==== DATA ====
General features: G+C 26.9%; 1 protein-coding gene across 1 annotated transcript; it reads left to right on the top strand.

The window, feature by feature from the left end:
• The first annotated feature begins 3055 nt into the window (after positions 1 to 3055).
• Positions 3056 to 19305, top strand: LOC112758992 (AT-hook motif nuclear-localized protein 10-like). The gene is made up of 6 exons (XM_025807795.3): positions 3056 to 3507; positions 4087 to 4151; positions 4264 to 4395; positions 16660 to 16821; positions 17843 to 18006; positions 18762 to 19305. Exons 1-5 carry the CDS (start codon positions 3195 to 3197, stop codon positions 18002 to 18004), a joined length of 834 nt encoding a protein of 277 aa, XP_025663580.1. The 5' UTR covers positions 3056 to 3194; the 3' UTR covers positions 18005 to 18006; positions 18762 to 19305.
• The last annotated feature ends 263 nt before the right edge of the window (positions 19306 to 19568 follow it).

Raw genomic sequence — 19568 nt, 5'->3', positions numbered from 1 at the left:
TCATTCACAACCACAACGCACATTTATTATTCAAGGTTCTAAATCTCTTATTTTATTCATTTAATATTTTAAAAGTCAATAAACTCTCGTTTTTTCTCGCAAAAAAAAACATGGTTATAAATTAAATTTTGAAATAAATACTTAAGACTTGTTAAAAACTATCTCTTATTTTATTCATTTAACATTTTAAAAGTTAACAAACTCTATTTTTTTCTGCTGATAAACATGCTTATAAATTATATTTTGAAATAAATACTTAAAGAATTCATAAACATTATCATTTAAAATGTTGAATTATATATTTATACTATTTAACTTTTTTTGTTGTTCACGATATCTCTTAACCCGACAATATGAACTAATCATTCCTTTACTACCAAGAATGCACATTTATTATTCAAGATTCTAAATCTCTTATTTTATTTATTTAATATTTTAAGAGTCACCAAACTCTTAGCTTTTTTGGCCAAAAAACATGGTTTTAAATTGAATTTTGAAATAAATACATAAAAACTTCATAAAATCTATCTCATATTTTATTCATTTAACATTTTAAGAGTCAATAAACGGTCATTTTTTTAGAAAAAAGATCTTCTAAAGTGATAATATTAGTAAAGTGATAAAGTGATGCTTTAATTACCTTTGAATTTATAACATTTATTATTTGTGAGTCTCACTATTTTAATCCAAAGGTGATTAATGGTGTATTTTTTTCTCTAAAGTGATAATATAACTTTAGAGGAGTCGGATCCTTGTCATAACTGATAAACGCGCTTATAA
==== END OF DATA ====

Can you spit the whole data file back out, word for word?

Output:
General features: G+C 26.9%; 1 protein-coding gene across 1 annotated transcript; it reads left to right on the top strand.

The window, feature by feature from the left end:
• The first annotated feature begins 3055 nt into the window (after positions 1 to 3055).
• Positions 3056 to 19305, top strand: LOC112758992 (AT-hook motif nuclear-localized protein 10-like). The gene is made up of 6 exons (XM_025807795.3): positions 3056 to 3507; positions 4087 to 4151; positions 4264 to 4395; positions 16660 to 16821; positions 17843 to 18006; positions 18762 to 19305. Exons 1-5 carry the CDS (start codon positions 3195 to 3197, stop codon positions 18002 to 18004), a joined length of 834 nt encoding a protein of 277 aa, XP_025663580.1. The 5' UTR covers positions 3056 to 3194; the 3' UTR covers positions 18005 to 18006; positions 18762 to 19305.
• The last annotated feature ends 263 nt before the right edge of the window (positions 19306 to 19568 follow it).

Raw genomic sequence — 19568 nt, 5'->3', positions numbered from 1 at the left:
TCATTCACAACCACAACGCACATTTATTATTCAAGGTTCTAAATCTCTTATTTTATTCATTTAATATTTTAAAAGTCAATAAACTCTCGTTTTTTCTCGCAAAAAAAAACATGGTTATAAATTAAATTTTGAAATAAATACTTAAGACTTGTTAAAAACTATCTCTTATTTTATTCATTTAACATTTTAAAAGTTAACAAACTCTATTTTTTTCTGCTGATAAACATGCTTATAAATTATATTTTGAAATAAATACTTAAAGAATTCATAAACATTATCATTTAAAATGTTGAATTATATATTTATACTATTTAACTTTTTTTGTTGTTCACGATATCTCTTAACCCGACAATATGAACTAATCATTCCTTTACTACCAAGAATGCACATTTATTATTCAAGATTCTAAATCTCTTATTTTATTTATTTAATATTTTAAGAGTCACCAAACTCTTAGCTTTTTTGGCCAAAAAACATGGTTTTAAATTGAATTTTGAAATAAATACATAAAAACTTCATAAAATCTATCTCATATTTTATTCATTTAACATTTTAAGAGTCAATAAACGGTCATTTTTTTAGAAAAAAGATCTTCTAAAGTGATAATATTAGTAAAGTGATAAAGTGATGCTTTAATTACCTTTGAATTTATAACATTTATTATTTGTGAGTCTCACTATTTTAATCCAAAGGTGATTAATGGTGTATTTTTTTCTCTAAAGTGATAATATAACTTTAGAGGAGTCGGATCCTTGTCATAACTGATAAACGCGCTTATAA